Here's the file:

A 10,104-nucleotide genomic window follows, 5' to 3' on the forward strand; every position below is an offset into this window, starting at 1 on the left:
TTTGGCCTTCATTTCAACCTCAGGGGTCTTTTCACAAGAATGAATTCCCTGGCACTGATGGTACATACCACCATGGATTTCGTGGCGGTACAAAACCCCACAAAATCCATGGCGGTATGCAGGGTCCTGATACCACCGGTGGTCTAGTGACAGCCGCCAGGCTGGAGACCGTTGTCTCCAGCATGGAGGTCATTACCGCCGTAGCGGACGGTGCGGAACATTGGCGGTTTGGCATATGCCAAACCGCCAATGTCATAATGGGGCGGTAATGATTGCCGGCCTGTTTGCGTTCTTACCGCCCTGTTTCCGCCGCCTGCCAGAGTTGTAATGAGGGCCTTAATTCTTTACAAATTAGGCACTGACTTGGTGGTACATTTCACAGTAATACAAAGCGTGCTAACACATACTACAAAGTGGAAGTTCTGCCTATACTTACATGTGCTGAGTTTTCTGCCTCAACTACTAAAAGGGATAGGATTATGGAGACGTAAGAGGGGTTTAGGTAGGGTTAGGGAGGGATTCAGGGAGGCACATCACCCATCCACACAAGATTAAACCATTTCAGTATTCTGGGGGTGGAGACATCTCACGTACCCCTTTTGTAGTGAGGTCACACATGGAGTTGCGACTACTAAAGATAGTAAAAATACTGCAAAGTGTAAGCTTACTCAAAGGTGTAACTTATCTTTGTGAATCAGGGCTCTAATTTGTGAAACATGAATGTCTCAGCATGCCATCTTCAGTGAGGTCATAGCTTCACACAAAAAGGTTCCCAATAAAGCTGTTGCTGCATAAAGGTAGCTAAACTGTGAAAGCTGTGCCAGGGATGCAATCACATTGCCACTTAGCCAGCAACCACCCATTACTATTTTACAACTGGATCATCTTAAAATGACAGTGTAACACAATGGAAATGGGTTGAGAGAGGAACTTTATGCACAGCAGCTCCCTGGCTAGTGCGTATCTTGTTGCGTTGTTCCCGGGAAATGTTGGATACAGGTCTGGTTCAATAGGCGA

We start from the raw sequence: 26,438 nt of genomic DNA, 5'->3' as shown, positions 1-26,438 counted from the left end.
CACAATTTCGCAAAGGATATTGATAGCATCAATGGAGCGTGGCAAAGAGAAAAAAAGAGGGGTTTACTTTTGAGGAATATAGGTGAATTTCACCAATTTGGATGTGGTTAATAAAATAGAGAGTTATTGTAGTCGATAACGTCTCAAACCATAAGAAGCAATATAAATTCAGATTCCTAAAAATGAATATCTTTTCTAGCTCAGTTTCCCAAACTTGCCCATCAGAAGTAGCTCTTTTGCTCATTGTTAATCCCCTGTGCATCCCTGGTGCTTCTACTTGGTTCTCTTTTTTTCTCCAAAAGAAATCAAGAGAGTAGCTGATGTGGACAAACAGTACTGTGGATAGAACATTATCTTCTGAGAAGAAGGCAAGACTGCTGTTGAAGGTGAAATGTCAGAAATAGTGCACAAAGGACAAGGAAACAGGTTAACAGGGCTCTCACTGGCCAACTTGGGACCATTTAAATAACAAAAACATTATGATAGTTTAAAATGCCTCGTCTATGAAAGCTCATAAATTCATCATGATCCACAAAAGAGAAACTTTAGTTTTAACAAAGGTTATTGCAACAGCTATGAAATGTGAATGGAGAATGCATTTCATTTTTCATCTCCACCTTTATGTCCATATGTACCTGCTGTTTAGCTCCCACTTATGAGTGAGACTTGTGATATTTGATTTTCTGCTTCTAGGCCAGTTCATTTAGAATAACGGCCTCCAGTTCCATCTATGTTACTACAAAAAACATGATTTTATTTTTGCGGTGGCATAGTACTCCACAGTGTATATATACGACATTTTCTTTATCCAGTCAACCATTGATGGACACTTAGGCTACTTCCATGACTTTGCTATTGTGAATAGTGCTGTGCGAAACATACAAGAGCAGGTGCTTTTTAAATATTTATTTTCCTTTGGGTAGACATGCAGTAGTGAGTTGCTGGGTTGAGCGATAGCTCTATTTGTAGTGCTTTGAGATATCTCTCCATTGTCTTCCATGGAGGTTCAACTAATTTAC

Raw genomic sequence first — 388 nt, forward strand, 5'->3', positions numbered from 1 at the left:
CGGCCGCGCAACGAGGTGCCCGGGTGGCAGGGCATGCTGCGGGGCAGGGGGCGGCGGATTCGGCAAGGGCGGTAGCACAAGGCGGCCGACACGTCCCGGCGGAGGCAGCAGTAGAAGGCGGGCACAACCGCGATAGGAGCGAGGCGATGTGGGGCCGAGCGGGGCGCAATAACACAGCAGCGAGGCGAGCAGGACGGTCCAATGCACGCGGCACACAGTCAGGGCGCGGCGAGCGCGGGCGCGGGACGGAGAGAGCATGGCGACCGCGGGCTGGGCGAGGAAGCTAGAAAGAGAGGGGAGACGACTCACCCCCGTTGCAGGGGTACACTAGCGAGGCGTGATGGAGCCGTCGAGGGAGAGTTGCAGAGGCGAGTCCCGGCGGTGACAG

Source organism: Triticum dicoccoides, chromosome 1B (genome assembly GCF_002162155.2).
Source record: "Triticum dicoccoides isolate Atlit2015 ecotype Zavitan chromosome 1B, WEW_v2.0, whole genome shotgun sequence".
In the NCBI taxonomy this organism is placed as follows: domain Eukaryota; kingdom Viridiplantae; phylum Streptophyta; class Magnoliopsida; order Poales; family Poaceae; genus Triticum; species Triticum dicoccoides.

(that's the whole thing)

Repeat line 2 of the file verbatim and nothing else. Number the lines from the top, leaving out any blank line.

TTTGGCCTTCATTTCAACCTCAGGGGTCTTTTCACAAGAATGAATTCCCTGGCACTGATGGTACATACCACCATGGATTTCGTGGCGGTACAAAACCCCACAAAATCCATGGCGGTATGCAGGGTCCTGATACCACCGGTGGTCTAGTGACAGCCGCCAGGCTGGAGACCGTTGTCTCCAGCATGGAGGTCATTACCGCCGTAGCGGACGGTGCGGAACATTGGCGGTTTGGCATATGCCAAACCGCCAATGTCATAATGGGGCGGTAATGATTGCCGGCCTGTTTGCGTTCTTACCGCCCTGTTTCCGCCGCCTGCCAGAGTTGTAATGAGGGCCTTAATTCTTTACAAATTAGGCACTGACTTGGTGGTACATTTCACAGTAATACAAAGCGTGCTAACACATACTACAAAGTGGAAGTTCTGCCTATACTTACATGTGCTGAGTTTTCTGCCTCAACTACTAAAAGGGATAGGATTATGGAGACGTAAGAGGGGTTTAGGTAGGGTTAGGGAGGGATTCAGGGAGGCACATCACCCATCCACACAAGATTAAACCATTTCAGTATTCTGGGGGTGGAGACATCTCACGTACCCCTTTTGTAGTGAGGTCACACATGGAGTTGCGACTACTAAAGATAGTAAAAATACTGCAAAGTGTAAGCTTACTCAAAGGTGTAACTTATCTTTGTGAATCAGGGCTCTAATTTGTGAAACATGAATGTCTCAGCATGCCATCTTCAGTGAGGTCATAGCTTCACACAAAAAGGTTCCCAATAAAGCTGTTGCTGCATAAAGGTAGCTAAACTGTGAAAGCTGTGCCAGGGATGCAATCACATTGCCACTTAGCCAGCAACCACCCATTACTATTTTACAACTGGATCATCTTAAAATGACAGTGTAACACAATGGAAATGGGTTGAGAGAGGAACTTTATGCACAGCAGCTCCCTGGCTAGTGCGTATCTTGTTGCGTTGTTCCCGGGAAATGTTGGATACAGGTCTGGTTCAATAGGCGA